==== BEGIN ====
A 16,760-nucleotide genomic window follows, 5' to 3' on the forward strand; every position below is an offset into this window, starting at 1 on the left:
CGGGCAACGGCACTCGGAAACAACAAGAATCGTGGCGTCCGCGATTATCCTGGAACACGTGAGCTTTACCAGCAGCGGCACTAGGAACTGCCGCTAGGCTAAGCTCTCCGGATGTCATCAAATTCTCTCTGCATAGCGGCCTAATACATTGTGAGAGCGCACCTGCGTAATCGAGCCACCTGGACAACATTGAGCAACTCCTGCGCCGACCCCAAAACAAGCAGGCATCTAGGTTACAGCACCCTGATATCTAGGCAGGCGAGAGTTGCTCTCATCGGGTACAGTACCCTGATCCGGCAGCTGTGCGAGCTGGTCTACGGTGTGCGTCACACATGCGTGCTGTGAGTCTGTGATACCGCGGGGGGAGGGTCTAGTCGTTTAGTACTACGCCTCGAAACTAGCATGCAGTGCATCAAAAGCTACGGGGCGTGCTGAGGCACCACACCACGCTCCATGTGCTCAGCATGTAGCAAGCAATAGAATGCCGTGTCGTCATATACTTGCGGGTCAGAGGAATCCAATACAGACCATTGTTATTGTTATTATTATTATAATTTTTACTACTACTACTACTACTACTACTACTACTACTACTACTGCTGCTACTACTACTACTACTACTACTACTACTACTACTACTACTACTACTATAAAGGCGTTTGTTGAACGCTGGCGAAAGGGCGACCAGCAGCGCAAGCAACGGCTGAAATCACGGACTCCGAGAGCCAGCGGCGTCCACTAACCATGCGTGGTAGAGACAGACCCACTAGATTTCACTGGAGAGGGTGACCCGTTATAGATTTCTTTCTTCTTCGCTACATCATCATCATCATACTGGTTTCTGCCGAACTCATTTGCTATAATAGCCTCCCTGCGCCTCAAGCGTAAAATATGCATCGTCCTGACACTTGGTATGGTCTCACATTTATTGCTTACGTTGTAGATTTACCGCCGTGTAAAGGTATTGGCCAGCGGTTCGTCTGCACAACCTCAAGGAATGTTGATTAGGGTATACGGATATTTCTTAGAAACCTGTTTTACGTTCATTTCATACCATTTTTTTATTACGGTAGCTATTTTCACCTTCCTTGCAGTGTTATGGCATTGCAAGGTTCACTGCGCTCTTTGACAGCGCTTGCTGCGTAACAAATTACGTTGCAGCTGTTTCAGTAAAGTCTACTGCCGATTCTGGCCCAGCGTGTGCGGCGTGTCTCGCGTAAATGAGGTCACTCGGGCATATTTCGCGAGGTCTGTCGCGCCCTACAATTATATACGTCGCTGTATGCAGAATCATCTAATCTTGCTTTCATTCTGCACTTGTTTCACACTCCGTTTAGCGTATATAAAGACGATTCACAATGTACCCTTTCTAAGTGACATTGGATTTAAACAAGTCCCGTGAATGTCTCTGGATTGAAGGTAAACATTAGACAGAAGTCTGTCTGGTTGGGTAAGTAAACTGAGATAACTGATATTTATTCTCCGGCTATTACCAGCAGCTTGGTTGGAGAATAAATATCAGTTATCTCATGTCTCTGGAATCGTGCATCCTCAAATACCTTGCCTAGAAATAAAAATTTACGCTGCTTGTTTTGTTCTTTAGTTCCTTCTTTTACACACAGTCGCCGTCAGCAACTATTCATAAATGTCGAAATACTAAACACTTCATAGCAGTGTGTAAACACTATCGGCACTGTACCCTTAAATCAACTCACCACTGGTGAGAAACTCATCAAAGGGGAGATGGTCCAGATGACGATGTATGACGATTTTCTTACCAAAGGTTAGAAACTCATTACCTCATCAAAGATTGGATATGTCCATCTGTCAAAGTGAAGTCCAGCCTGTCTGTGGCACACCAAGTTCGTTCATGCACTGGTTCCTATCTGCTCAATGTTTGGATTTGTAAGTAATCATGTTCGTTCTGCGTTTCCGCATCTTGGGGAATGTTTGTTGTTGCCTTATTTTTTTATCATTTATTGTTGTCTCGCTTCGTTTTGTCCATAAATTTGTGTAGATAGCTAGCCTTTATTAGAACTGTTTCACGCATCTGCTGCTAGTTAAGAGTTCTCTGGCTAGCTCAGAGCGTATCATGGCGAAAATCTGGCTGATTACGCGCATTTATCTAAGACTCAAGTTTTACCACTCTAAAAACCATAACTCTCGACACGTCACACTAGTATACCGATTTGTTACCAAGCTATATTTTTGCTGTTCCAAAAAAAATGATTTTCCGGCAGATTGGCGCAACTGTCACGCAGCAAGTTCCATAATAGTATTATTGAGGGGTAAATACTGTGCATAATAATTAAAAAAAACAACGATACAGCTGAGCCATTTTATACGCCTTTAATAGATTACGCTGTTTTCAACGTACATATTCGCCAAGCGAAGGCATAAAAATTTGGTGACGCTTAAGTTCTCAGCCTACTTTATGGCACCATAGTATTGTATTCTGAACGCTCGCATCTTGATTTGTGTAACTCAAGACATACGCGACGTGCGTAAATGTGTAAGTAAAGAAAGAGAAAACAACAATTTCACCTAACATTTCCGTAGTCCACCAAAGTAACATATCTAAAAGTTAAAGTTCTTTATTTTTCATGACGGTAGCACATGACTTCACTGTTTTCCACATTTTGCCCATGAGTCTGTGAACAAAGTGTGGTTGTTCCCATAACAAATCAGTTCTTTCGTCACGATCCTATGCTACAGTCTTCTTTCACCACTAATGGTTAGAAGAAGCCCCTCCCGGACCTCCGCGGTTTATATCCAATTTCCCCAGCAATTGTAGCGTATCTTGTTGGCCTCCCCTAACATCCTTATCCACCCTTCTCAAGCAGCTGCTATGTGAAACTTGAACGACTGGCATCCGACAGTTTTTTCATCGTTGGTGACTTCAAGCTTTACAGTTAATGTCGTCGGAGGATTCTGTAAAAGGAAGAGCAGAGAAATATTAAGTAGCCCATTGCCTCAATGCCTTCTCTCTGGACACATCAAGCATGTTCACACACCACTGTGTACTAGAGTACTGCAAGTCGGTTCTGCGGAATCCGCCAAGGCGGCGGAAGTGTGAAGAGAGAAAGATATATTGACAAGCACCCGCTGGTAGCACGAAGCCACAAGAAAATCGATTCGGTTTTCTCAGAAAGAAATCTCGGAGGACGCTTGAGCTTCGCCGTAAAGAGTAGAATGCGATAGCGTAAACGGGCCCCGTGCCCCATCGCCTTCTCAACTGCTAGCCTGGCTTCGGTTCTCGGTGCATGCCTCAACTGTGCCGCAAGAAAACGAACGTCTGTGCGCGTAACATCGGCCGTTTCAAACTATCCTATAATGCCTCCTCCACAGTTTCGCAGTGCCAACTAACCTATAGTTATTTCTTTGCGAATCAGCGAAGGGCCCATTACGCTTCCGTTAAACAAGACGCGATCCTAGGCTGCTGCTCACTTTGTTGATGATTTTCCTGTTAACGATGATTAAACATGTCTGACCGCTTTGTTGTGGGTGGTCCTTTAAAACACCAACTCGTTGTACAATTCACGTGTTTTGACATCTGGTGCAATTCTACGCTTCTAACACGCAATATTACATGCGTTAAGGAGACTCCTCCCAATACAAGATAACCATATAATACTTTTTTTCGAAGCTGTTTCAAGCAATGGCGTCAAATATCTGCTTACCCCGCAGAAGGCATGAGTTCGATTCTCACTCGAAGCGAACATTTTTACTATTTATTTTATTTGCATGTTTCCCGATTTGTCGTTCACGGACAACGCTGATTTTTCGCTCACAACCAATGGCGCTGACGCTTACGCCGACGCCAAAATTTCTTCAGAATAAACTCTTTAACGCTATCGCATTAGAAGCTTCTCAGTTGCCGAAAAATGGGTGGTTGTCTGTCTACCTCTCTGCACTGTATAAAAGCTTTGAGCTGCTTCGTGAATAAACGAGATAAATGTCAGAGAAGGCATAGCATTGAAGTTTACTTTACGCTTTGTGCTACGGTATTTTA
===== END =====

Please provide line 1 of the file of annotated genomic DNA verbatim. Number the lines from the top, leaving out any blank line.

A 16,760-nucleotide genomic window follows, 5' to 3' on the forward strand; every position below is an offset into this window, starting at 1 on the left: